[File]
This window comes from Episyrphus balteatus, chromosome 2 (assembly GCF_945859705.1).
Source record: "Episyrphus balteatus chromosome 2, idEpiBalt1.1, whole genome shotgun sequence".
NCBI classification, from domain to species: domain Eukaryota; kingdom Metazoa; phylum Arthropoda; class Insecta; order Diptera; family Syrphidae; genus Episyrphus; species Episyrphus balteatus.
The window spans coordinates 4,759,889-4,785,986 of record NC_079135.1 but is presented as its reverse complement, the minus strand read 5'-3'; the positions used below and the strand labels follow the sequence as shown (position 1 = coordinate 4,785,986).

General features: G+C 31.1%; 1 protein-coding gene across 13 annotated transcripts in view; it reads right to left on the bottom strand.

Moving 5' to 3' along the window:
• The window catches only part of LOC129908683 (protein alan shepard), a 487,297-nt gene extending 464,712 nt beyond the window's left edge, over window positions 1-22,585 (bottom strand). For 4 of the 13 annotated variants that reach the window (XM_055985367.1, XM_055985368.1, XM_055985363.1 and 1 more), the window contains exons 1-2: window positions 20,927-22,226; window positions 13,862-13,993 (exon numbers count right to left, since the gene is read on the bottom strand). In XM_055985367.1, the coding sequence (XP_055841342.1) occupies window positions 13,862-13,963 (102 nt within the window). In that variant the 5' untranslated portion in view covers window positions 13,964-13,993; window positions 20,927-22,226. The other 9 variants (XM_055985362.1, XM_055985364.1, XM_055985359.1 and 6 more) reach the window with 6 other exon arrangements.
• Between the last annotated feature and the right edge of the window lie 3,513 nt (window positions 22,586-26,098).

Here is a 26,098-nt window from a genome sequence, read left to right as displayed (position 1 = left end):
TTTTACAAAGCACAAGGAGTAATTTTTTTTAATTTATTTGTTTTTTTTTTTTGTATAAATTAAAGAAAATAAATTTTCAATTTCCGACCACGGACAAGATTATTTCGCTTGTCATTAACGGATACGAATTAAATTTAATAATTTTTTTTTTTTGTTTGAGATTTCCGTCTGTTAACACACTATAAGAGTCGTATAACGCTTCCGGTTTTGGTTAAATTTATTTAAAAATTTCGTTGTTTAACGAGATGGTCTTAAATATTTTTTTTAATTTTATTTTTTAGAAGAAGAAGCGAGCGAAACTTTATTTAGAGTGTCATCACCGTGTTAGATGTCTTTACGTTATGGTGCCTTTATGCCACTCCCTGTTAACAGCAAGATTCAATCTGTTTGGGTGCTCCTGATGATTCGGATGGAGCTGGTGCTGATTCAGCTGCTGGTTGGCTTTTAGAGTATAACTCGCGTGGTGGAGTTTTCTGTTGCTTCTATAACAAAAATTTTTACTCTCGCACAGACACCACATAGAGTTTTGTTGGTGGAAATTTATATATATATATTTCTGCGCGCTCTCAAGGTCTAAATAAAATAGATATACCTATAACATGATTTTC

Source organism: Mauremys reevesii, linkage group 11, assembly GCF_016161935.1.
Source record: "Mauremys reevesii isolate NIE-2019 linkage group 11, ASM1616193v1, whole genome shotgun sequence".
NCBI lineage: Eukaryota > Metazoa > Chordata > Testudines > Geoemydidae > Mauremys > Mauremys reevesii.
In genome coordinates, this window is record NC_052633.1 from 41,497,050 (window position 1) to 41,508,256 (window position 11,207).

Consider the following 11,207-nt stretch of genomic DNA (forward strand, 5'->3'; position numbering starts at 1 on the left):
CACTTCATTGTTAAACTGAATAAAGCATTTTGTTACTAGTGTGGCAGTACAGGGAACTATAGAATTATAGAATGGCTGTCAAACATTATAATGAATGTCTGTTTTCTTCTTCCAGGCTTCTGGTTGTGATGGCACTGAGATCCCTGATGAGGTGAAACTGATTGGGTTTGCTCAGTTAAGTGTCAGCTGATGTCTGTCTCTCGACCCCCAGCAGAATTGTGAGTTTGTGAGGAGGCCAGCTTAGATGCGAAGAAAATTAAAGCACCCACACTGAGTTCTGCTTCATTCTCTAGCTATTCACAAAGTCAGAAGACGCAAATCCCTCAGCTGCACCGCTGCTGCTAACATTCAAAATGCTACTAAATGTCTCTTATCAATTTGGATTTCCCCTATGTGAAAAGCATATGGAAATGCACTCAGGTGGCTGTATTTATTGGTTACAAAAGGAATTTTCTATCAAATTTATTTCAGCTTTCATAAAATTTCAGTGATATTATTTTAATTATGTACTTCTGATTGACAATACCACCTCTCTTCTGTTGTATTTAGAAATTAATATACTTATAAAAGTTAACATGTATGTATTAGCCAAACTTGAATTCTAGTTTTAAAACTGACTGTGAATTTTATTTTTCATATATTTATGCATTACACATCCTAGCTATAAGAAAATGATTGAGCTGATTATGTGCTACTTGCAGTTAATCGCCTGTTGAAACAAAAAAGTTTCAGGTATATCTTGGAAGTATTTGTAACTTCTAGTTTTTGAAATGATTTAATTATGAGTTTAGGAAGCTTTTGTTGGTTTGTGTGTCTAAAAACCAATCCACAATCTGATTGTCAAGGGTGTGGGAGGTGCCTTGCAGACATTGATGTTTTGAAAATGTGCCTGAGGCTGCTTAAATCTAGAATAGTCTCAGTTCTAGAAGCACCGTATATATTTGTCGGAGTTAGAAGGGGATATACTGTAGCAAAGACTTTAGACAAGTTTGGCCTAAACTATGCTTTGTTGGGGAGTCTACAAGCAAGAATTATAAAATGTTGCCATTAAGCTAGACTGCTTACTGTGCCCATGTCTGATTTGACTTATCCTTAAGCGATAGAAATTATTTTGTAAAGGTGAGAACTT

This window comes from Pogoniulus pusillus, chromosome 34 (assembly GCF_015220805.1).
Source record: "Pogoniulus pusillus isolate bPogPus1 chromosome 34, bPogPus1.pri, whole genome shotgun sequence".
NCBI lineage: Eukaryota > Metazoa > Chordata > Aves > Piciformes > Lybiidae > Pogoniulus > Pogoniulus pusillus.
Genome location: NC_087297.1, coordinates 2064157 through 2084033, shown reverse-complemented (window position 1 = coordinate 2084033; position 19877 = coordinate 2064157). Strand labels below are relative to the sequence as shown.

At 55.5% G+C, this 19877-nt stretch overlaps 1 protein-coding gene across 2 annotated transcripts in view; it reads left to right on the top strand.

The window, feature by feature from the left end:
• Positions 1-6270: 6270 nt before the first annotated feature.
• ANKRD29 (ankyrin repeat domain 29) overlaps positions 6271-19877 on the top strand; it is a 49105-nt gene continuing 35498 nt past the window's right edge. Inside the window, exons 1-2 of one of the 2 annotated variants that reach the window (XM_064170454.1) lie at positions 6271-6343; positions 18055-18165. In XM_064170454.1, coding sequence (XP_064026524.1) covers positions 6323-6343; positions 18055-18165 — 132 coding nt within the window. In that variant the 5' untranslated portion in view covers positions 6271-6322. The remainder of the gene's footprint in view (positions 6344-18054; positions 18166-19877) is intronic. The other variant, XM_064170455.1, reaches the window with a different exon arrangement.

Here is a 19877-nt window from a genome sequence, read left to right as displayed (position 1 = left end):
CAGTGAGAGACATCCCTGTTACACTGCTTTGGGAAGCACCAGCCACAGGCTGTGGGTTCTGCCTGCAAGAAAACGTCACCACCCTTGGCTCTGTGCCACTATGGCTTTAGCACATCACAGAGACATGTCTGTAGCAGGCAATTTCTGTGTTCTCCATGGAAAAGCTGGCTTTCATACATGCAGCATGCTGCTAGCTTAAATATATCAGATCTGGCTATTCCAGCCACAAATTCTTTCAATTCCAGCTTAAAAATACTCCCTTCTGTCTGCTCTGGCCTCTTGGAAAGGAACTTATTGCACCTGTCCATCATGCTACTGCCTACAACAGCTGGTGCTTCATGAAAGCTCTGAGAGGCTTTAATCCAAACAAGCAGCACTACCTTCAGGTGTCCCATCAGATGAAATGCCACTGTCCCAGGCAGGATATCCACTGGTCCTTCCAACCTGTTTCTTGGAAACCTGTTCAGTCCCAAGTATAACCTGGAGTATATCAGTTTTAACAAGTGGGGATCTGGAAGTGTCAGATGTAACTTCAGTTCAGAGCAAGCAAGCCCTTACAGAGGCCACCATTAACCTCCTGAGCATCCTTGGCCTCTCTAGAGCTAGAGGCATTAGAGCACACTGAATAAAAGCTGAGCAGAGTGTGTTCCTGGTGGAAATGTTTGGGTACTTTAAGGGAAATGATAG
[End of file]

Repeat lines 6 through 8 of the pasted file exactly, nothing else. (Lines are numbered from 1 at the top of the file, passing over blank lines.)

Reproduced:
Moving 5' to 3' along the window:
• The window catches only part of LOC129908683 (protein alan shepard), a 487,297-nt gene extending 464,712 nt beyond the window's left edge, over window positions 1-22,585 (bottom strand). For 4 of the 13 annotated variants that reach the window (XM_055985367.1, XM_055985368.1, XM_055985363.1 and 1 more), the window contains exons 1-2: window positions 20,927-22,226; window positions 13,862-13,993 (exon numbers count right to left, since the gene is read on the bottom strand). In XM_055985367.1, the coding sequence (XP_055841342.1) occupies window positions 13,862-13,963 (102 nt within the window). In that variant the 5' untranslated portion in view covers window positions 13,964-13,993; window positions 20,927-22,226. The other 9 variants (XM_055985362.1, XM_055985364.1, XM_055985359.1 and 6 more) reach the window with 6 other exon arrangements.
• Between the last annotated feature and the right edge of the window lie 3,513 nt (window positions 22,586-26,098).